Further, recalling that the entire rationale for applying the “pre-conception” guidelines to all women was that so many pregnancies occur without pre-planning, imagine now that, somehow, this policy succeeds and the rate of unplanned pregnancies drops dramatically (presumably because all women are now making “reproductive life plans” with their doctors’ help, and following them carefully and effectively). We would then have a situation in which the large majority of women still give birth (though likely many more of them would choose to remain childless if they were effectively immune to unplanned pregnancies), but almost all of them do so after carefully following a pre-conception health regimen designed to maximize maternal and fetal health. There would then be no need to recommend pre-conception care to women who were not actively planning a pregnancy. The crux question is: would they then drop the recommendation for application to all women? Doing so would be in keeping with the idea that the goal of the plan is only to maximize the chance of a healthy baby for those women who choose to have children; not doing so would demonstrate that all women are presumed imminent breeders regardless of their own choices. I honestly have no prediction to make on this point, which is another way of saying that, although I may believe this policy was not deliberately intended to promote forced childbirth, I am not confident enough in the government that promoted it to think they would not use it in that fashion even if it were unjustified on the medical merits themselves.
So, in the end, I don’t think it can be said that the policy is entirely benign. It may have been intended in such a manner, and it may be the case that the report’s fetal-centric aspects are the natural product of its consulting contributors – including the March of Dimes (MOD), the Maternity Center Association (MCA), the National Birth Defects Prevention Network (NBDPN), the National Healthy Mothers, Healthy Babies Coalition, and so on – who can be excused for seeing everything through the lens of preventing birth defects. But the policy distinctly imposes an all-encompassing fetal-health regimen on all fertile women without respect to whether they intend to get pregnant. It justifies this by noting that many of them will get pregnant unexpectedly and will go on to carry those pregnancies to term, but it does not note that many of those unintended pregnancies will also be unwanted pregnancies. While recommending a reduction in unplanned pregnancies by way of better pre-conception planning, it says nothing about increased access to contraception – the necessary component of such planning, nor about access to abortion as a means of preventing unwanted pregnancies and forced childbirth. The policy also does not acknowledge that some of its recommendations for “pre-conception” health are detrimental in women who do not then become pregnant, or offer any way of ameliorating this problem (which, again, would require access to safe and effective contraception and abortion).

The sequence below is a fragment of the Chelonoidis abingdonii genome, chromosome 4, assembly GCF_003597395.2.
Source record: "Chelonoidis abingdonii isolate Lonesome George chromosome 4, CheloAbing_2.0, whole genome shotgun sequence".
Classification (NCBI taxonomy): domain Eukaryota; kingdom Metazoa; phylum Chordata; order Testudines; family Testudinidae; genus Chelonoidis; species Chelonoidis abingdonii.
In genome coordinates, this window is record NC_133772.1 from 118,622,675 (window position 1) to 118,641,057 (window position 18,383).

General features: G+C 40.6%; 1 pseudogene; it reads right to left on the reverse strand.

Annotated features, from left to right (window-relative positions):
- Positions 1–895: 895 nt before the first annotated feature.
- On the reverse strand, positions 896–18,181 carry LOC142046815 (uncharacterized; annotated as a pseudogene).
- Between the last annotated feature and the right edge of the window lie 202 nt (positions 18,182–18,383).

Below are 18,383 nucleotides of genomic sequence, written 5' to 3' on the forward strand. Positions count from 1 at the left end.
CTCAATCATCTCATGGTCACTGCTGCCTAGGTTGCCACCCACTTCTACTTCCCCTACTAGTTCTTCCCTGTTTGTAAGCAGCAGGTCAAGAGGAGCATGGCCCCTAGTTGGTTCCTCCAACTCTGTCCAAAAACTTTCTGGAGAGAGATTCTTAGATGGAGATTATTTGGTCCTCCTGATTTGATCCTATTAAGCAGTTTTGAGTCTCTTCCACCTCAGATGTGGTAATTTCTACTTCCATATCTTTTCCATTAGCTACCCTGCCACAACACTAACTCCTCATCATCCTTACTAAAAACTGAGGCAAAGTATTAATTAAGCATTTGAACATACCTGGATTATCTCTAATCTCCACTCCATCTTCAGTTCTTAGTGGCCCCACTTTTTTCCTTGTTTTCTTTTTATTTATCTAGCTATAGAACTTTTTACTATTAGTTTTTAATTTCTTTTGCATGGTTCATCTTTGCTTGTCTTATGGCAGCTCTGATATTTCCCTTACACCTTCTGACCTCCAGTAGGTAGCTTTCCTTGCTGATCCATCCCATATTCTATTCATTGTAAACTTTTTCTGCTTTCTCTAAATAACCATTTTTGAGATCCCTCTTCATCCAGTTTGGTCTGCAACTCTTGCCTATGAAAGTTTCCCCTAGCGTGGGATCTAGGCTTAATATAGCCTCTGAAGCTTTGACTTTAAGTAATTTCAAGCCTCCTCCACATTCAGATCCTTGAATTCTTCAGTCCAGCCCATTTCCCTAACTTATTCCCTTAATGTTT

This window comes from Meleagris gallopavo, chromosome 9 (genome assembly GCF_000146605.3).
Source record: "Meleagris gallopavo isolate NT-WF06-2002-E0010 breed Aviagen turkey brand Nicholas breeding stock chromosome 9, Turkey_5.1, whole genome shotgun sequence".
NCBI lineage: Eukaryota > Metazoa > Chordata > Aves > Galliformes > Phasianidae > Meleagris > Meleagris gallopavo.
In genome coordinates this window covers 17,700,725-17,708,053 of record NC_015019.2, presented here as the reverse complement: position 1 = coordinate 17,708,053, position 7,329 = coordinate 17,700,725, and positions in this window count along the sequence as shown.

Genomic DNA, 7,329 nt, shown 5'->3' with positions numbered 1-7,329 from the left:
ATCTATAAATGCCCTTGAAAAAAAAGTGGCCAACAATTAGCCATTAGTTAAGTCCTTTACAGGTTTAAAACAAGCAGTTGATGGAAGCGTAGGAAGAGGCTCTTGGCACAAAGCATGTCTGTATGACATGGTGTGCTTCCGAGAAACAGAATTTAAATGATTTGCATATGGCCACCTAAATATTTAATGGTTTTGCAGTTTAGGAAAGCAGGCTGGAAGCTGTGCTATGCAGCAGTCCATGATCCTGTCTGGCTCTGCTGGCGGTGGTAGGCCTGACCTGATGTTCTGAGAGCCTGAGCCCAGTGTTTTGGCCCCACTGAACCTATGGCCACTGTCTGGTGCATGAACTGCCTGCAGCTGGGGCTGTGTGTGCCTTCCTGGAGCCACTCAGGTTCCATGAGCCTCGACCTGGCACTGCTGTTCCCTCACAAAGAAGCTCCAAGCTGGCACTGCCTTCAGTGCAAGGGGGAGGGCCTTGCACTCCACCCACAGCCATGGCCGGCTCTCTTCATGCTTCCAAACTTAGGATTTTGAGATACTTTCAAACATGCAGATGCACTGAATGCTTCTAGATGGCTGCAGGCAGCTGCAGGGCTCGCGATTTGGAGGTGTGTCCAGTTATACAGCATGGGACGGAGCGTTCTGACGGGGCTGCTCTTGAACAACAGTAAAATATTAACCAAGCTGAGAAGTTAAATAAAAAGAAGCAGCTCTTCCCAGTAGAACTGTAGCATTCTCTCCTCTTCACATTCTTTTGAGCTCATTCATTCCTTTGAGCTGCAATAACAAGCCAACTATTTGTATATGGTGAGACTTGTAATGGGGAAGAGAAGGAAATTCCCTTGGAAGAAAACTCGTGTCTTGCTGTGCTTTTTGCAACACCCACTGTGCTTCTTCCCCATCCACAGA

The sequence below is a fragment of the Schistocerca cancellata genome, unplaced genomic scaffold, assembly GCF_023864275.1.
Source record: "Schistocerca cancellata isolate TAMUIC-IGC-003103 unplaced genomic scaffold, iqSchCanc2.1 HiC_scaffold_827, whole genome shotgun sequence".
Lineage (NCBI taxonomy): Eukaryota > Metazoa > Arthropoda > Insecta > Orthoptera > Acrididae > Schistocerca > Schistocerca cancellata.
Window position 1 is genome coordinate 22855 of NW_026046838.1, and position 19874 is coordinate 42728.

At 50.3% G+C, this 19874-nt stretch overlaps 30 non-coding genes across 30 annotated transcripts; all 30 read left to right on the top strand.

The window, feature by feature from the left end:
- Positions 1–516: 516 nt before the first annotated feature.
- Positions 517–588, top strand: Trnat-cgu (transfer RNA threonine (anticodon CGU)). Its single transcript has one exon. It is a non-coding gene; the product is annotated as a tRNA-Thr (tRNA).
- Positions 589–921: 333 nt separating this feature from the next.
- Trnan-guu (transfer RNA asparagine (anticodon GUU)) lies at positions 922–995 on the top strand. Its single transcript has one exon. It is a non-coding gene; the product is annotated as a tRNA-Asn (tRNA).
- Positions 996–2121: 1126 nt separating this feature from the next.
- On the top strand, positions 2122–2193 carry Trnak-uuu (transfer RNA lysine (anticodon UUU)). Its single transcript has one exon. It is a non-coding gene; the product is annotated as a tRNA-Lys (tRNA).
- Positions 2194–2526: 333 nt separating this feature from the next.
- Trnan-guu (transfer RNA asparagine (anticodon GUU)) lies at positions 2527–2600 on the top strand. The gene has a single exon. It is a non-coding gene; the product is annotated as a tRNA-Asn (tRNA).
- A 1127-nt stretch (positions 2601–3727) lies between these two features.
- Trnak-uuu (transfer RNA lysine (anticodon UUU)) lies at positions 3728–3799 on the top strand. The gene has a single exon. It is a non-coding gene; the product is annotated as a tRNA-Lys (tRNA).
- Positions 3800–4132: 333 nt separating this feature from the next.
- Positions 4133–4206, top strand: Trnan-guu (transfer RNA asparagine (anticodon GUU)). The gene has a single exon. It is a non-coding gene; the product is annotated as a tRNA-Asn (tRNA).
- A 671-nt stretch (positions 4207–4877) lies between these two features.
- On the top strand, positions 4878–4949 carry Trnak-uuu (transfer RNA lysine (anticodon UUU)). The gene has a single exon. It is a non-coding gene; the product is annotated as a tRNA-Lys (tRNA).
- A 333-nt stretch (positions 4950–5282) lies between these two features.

As a final comment, the political climate in which this policy arises also cannot be overlooked. This recommendation comes on the heels of the recent flap over HHS’s weirdly heavy-handed warnings about failure to breast-feed, and of course in the generally misogynist context in which women’s health issues are discussed. This report clearly embodies some of the same strains and insinuations.
So it’s not easy to overlook things like the use of the term “pre-conception” to describe every fertile woman’s entire life from 15 – 44 years of age, or the prioritizing of the health of non-existent fetuses over that of every fertile woman throughout their entire life from 15 – 44 years of age, or the use of the fact of unplanned and unwanted pregnancies to justify policies aimed at the betterment of childbirth in the unplanned-but-wanted pregnancies, while completely ignoring any means of dealing with the unwanted pregnancies. At every step, and in every way – even the well-intentioned and helpful ones – women’s health becomes a weapon for carving out pieces of women’s lives and diminishing those women’s control over them. In this case, that piece is every fertile woman’s entire life from 15 – 44 years of age, which is no small thing.